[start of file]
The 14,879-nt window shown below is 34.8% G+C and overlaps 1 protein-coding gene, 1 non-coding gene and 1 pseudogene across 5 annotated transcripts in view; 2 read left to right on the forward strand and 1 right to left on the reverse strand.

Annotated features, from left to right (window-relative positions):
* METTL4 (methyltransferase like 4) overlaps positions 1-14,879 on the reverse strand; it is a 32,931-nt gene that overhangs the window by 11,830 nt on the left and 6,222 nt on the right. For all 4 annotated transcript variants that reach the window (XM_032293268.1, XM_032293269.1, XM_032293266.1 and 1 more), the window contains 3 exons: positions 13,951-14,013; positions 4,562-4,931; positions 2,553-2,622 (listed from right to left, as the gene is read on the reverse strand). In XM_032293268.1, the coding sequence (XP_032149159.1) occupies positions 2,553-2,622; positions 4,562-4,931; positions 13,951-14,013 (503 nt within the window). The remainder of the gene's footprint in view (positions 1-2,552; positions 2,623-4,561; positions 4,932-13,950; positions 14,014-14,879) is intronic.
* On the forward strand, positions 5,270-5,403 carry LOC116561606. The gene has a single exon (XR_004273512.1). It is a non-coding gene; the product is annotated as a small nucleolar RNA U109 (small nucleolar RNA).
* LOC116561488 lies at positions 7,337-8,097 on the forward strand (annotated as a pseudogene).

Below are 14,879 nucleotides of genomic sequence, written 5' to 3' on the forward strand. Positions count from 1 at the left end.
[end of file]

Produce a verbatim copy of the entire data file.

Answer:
The 14,879-nt window shown below is 34.8% G+C and overlaps 1 protein-coding gene, 1 non-coding gene and 1 pseudogene across 5 annotated transcripts in view; 2 read left to right on the forward strand and 1 right to left on the reverse strand.

Annotated features, from left to right (window-relative positions):
* METTL4 (methyltransferase like 4) overlaps positions 1-14,879 on the reverse strand; it is a 32,931-nt gene that overhangs the window by 11,830 nt on the left and 6,222 nt on the right. For all 4 annotated transcript variants that reach the window (XM_032293268.1, XM_032293269.1, XM_032293266.1 and 1 more), the window contains 3 exons: positions 13,951-14,013; positions 4,562-4,931; positions 2,553-2,622 (listed from right to left, as the gene is read on the reverse strand). In XM_032293268.1, the coding sequence (XP_032149159.1) occupies positions 2,553-2,622; positions 4,562-4,931; positions 13,951-14,013 (503 nt within the window). The remainder of the gene's footprint in view (positions 1-2,552; positions 2,623-4,561; positions 4,932-13,950; positions 14,014-14,879) is intronic.
* On the forward strand, positions 5,270-5,403 carry LOC116561606. The gene has a single exon (XR_004273512.1). It is a non-coding gene; the product is annotated as a small nucleolar RNA U109 (small nucleolar RNA).
* LOC116561488 lies at positions 7,337-8,097 on the forward strand (annotated as a pseudogene).

Below are 14,879 nucleotides of genomic sequence, written 5' to 3' on the forward strand. Positions count from 1 at the left end.